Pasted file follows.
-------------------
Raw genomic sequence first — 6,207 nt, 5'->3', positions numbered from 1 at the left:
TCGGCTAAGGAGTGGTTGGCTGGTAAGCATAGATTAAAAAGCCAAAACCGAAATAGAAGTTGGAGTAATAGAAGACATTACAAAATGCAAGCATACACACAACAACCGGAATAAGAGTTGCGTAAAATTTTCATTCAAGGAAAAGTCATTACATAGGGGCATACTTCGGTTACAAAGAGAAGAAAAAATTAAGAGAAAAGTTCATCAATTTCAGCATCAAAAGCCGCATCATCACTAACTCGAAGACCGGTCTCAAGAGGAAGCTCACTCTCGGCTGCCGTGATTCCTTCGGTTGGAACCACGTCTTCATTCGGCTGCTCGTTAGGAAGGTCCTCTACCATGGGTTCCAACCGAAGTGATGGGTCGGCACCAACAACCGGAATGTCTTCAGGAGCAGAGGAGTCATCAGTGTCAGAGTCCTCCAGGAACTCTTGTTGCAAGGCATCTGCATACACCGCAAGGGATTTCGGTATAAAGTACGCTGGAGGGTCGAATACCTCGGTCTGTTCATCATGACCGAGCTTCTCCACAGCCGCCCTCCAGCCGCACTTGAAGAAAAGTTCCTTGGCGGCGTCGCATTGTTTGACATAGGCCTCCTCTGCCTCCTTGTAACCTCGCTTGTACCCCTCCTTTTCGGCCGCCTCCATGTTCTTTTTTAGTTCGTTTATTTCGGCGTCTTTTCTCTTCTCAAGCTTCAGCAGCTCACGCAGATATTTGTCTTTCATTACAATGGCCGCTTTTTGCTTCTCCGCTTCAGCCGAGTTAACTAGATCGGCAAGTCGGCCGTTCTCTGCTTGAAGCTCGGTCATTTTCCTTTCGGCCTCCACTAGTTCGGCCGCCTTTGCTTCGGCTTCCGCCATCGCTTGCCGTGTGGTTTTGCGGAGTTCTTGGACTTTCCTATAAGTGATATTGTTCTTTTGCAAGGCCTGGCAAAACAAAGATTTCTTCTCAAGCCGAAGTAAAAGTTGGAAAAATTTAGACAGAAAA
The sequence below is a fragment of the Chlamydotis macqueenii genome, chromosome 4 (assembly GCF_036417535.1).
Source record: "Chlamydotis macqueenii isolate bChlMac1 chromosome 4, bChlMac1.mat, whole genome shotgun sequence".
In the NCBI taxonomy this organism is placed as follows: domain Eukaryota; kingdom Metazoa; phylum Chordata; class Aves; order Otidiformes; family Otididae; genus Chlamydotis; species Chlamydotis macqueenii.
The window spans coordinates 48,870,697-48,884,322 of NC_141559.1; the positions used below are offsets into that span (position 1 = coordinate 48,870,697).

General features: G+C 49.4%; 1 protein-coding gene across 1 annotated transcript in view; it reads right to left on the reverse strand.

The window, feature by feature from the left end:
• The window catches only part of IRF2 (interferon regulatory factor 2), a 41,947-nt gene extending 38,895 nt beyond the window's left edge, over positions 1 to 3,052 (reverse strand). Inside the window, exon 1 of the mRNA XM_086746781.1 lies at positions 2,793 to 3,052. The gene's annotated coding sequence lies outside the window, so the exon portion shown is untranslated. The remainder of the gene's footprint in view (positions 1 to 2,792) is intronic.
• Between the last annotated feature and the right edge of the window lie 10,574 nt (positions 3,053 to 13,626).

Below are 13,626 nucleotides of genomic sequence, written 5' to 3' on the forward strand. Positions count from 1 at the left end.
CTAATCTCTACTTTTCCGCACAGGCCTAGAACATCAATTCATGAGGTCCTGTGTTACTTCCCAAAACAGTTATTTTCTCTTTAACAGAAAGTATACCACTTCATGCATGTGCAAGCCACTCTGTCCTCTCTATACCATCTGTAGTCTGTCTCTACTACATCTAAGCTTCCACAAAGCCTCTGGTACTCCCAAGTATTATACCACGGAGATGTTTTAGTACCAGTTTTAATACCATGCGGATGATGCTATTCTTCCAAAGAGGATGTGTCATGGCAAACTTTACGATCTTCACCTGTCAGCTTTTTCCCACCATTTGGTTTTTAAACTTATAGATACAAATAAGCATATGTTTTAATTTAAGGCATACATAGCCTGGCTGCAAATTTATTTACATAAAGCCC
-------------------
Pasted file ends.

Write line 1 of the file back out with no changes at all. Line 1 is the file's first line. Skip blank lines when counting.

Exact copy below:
Raw genomic sequence first — 6,207 nt, 5'->3', positions numbered from 1 at the left: